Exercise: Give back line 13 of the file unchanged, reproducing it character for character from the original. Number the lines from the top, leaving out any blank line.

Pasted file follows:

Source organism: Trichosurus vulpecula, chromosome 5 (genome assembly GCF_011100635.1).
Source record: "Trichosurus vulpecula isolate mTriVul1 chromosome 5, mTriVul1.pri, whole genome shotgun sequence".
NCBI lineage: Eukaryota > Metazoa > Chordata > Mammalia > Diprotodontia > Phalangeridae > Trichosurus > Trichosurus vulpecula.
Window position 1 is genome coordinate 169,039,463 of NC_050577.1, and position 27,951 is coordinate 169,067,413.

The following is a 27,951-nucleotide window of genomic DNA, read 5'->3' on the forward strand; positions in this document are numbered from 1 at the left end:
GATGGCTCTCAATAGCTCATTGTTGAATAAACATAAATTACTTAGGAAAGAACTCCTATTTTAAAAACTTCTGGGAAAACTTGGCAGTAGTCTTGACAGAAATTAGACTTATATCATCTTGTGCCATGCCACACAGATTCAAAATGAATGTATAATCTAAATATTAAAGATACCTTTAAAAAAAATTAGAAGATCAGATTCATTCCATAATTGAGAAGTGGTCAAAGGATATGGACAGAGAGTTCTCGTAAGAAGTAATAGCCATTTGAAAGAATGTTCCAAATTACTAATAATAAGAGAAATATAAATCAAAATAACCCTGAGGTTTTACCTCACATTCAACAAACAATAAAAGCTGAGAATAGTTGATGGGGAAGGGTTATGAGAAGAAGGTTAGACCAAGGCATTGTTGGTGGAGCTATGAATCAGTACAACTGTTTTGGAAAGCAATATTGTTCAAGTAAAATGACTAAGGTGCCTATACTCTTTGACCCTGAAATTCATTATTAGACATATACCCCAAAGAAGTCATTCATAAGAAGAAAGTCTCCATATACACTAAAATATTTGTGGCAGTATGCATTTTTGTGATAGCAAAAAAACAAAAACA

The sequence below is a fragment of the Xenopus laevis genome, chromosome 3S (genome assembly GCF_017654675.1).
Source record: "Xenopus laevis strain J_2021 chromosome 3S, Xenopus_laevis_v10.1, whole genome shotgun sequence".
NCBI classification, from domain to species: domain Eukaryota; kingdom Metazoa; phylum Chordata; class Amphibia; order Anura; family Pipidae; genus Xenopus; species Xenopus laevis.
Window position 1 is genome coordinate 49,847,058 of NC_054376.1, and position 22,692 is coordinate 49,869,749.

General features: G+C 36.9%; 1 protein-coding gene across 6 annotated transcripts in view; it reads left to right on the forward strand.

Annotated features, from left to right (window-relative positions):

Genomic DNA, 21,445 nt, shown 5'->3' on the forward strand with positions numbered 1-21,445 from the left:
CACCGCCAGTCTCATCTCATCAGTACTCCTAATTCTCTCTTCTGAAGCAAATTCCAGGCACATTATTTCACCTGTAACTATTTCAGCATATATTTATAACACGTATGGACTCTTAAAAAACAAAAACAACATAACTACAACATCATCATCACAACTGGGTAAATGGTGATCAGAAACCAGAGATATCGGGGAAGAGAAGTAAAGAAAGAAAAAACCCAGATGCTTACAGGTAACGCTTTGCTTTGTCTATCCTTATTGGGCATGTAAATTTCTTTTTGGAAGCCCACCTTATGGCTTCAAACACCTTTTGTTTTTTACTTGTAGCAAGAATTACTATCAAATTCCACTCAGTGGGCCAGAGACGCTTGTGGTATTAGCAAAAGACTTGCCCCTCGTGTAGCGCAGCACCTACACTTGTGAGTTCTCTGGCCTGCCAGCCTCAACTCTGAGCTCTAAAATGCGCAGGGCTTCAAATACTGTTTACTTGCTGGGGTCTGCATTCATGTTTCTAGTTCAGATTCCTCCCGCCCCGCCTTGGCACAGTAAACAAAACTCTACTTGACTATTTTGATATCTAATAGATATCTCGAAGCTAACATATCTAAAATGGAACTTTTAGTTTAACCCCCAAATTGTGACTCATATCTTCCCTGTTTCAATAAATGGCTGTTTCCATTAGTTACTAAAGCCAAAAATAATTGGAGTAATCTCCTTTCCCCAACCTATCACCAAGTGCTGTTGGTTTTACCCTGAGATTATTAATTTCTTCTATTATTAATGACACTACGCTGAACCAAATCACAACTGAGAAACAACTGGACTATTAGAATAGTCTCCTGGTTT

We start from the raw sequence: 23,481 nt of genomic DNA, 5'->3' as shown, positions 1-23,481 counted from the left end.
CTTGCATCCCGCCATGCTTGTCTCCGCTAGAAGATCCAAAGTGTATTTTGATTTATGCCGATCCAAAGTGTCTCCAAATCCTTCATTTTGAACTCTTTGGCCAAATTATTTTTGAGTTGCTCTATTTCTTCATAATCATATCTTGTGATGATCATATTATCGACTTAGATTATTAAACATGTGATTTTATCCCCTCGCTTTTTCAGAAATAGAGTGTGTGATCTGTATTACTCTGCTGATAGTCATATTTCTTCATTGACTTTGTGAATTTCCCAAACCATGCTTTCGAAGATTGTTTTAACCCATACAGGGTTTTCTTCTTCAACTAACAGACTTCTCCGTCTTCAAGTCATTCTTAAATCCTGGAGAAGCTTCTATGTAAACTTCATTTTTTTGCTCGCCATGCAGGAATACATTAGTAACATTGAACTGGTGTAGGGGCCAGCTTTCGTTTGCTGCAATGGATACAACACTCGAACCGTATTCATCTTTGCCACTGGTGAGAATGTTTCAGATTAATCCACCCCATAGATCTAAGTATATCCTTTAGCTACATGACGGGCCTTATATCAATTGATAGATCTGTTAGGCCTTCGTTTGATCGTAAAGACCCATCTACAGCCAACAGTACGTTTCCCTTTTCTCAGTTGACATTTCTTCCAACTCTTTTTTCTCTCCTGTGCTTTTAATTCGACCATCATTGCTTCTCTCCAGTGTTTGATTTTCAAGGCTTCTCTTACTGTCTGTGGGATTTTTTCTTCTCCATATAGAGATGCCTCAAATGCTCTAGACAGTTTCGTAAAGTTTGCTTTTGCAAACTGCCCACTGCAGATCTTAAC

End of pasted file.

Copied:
Genomic DNA, 21,445 nt, shown 5'->3' on the forward strand with positions numbered 1-21,445 from the left: